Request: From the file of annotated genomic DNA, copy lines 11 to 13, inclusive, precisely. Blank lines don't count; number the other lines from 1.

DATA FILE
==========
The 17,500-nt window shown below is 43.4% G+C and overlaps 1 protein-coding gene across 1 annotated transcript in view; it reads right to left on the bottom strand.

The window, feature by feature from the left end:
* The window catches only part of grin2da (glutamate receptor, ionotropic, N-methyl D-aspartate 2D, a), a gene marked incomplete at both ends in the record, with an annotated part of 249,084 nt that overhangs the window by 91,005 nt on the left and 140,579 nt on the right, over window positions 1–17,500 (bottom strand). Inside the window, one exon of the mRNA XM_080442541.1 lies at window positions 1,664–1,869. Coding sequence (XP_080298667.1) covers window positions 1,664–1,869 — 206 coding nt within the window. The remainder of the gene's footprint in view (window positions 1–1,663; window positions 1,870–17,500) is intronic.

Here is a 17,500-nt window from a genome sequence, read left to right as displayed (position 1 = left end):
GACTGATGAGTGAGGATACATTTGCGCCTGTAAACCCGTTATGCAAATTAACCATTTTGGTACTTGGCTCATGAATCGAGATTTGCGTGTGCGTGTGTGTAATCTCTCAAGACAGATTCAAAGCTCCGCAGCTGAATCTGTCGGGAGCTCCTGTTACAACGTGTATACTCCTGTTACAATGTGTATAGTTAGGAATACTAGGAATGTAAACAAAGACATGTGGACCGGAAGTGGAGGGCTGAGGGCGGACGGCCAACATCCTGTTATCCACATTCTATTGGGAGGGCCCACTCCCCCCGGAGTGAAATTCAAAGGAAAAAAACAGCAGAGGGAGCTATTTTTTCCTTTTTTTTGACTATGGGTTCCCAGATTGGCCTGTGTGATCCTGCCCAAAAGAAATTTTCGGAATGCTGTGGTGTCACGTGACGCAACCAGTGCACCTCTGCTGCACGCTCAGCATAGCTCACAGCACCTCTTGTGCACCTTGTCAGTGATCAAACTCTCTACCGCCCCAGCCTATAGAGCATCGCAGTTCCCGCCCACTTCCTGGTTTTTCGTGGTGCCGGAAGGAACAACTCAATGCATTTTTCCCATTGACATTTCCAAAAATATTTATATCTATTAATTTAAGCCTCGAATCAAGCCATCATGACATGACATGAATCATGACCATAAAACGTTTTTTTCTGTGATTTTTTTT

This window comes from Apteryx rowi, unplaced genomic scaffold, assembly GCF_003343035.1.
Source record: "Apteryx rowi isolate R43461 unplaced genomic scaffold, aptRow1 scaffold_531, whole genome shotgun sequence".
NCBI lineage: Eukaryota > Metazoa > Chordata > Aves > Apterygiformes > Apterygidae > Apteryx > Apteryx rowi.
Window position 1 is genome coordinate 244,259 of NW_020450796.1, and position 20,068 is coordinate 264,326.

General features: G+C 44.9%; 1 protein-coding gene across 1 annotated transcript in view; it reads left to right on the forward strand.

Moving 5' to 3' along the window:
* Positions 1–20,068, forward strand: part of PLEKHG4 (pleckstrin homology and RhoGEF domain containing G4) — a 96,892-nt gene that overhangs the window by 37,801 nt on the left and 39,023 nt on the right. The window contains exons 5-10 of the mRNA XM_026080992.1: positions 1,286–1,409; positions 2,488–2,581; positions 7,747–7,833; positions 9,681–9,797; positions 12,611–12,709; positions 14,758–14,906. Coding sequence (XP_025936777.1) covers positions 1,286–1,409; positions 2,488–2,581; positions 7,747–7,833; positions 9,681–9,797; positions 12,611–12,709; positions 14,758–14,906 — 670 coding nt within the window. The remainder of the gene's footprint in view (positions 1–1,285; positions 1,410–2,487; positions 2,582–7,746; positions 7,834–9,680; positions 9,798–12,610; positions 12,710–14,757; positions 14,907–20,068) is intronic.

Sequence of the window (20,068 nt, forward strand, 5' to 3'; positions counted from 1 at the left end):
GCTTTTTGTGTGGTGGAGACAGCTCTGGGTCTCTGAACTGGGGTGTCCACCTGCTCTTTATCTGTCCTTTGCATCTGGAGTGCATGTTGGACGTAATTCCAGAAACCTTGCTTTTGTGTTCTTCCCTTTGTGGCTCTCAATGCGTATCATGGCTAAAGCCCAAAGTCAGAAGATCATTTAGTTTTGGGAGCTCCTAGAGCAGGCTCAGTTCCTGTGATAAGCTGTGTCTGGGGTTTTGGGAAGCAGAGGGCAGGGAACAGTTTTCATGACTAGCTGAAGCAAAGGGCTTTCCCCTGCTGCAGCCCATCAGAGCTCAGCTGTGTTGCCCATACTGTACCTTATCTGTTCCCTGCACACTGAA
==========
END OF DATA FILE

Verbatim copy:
Moving 5' to 3' along the window:
* Positions 1–20,068, forward strand: part of PLEKHG4 (pleckstrin homology and RhoGEF domain containing G4) — a 96,892-nt gene that overhangs the window by 37,801 nt on the left and 39,023 nt on the right. The window contains exons 5-10 of the mRNA XM_026080992.1: positions 1,286–1,409; positions 2,488–2,581; positions 7,747–7,833; positions 9,681–9,797; positions 12,611–12,709; positions 14,758–14,906. Coding sequence (XP_025936777.1) covers positions 1,286–1,409; positions 2,488–2,581; positions 7,747–7,833; positions 9,681–9,797; positions 12,611–12,709; positions 14,758–14,906 — 670 coding nt within the window. The remainder of the gene's footprint in view (positions 1–1,285; positions 1,410–2,487; positions 2,582–7,746; positions 7,834–9,680; positions 9,798–12,610; positions 12,710–14,757; positions 14,907–20,068) is intronic.

Sequence of the window (20,068 nt, forward strand, 5' to 3'; positions counted from 1 at the left end):